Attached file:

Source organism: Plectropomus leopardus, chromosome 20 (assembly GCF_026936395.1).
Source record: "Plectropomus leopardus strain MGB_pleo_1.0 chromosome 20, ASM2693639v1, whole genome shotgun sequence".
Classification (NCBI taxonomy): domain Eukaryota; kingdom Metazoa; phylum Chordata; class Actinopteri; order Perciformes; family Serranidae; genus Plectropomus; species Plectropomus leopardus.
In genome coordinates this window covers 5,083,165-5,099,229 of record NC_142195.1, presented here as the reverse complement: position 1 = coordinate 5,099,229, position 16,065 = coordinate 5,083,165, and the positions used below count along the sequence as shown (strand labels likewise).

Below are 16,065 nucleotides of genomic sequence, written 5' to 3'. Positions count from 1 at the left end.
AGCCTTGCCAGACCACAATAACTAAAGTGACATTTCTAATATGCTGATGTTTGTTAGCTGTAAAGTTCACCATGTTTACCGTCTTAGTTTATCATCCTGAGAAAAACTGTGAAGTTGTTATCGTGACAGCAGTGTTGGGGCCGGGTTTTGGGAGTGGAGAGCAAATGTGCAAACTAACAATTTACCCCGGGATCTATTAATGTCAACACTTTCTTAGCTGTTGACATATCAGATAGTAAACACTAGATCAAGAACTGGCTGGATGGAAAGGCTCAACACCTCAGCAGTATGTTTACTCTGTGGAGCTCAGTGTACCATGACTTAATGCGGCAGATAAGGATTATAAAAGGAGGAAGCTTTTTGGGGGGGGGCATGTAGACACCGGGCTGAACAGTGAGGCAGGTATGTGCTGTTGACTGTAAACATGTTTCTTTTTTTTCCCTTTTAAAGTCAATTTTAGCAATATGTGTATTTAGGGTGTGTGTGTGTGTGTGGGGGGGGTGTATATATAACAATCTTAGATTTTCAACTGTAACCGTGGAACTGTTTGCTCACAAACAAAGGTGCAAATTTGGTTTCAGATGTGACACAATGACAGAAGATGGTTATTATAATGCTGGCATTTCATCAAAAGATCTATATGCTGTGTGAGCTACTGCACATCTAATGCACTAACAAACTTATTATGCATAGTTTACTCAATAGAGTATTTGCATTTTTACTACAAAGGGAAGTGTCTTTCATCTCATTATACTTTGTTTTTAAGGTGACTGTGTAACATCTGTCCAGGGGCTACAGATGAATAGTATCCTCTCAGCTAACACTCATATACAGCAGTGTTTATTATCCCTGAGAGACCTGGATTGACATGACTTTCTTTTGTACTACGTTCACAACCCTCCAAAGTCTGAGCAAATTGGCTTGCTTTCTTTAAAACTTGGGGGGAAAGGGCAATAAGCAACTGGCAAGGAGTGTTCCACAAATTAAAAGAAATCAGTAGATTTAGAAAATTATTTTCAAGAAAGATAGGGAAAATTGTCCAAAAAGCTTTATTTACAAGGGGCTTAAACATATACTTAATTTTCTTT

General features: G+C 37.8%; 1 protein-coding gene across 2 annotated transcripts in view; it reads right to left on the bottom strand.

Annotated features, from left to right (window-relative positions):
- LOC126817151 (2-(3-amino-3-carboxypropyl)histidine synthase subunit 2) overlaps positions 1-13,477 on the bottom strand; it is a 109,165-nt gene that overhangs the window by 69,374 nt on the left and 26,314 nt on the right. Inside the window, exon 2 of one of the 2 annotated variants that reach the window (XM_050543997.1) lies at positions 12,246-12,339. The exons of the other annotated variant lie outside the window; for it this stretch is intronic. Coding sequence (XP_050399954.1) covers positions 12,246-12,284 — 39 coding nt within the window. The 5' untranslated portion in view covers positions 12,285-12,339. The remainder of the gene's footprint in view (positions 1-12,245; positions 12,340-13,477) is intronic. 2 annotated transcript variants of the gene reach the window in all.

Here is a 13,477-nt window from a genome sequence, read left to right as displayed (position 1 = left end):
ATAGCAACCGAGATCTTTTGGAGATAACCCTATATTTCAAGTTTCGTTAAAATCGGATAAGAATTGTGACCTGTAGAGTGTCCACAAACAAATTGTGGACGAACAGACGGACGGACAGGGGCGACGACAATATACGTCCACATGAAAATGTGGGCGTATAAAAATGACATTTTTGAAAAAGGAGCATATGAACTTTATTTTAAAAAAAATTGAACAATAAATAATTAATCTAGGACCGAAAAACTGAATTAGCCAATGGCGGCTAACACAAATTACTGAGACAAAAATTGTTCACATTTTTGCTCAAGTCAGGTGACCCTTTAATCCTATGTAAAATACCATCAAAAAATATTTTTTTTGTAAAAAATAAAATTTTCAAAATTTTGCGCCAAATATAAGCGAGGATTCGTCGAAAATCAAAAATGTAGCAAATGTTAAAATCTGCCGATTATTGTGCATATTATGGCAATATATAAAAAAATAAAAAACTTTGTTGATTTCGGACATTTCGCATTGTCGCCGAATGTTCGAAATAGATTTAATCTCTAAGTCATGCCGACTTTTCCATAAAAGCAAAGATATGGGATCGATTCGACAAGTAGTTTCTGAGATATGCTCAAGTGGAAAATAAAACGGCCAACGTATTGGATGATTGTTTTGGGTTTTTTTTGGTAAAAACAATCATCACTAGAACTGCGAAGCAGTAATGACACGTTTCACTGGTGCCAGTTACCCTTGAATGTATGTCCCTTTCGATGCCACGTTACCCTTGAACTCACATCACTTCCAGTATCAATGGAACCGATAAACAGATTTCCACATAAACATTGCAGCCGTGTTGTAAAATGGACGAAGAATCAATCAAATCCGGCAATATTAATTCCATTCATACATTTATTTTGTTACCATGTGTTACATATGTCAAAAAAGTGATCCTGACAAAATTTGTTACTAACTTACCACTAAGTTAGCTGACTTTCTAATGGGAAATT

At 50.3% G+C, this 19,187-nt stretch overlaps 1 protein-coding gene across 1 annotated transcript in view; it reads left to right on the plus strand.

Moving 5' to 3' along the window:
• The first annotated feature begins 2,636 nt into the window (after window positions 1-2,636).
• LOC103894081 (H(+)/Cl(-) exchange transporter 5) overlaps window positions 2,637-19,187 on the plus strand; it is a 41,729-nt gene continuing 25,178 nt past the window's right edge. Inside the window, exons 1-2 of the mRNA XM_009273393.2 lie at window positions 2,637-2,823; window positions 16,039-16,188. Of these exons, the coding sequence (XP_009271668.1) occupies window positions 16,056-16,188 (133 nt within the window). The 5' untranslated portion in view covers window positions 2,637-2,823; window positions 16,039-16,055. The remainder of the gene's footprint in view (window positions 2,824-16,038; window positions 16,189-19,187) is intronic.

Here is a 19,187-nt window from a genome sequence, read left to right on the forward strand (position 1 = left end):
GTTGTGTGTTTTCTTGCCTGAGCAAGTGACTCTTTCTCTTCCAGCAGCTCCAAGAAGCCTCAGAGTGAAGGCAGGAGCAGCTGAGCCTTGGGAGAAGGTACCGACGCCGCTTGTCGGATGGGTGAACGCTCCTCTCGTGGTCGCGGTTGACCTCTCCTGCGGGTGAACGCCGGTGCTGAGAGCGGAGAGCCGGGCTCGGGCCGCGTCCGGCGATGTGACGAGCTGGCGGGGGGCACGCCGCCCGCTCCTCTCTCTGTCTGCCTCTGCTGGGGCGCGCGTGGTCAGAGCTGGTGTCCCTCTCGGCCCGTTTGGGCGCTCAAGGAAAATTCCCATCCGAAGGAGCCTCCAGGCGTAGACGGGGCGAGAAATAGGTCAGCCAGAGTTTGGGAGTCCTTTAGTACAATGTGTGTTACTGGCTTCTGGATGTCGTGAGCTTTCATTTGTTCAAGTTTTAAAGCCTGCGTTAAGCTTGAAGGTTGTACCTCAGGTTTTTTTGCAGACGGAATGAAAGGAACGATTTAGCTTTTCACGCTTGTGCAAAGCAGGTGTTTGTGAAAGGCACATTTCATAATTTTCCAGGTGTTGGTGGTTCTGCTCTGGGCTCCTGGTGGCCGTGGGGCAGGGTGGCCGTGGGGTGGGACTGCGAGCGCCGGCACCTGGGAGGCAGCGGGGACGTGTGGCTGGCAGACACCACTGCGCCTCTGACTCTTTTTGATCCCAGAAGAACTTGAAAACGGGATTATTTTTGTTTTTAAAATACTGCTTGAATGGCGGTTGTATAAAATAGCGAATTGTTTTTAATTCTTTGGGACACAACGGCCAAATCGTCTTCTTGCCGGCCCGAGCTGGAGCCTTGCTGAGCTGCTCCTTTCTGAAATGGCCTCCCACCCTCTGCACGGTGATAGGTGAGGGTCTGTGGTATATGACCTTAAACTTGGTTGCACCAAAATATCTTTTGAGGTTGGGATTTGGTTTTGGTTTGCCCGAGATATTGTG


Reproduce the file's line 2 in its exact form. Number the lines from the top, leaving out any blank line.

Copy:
Source record: "Plectropomus leopardus strain MGB_pleo_1.0 chromosome 20, ASM2693639v1, whole genome shotgun sequence".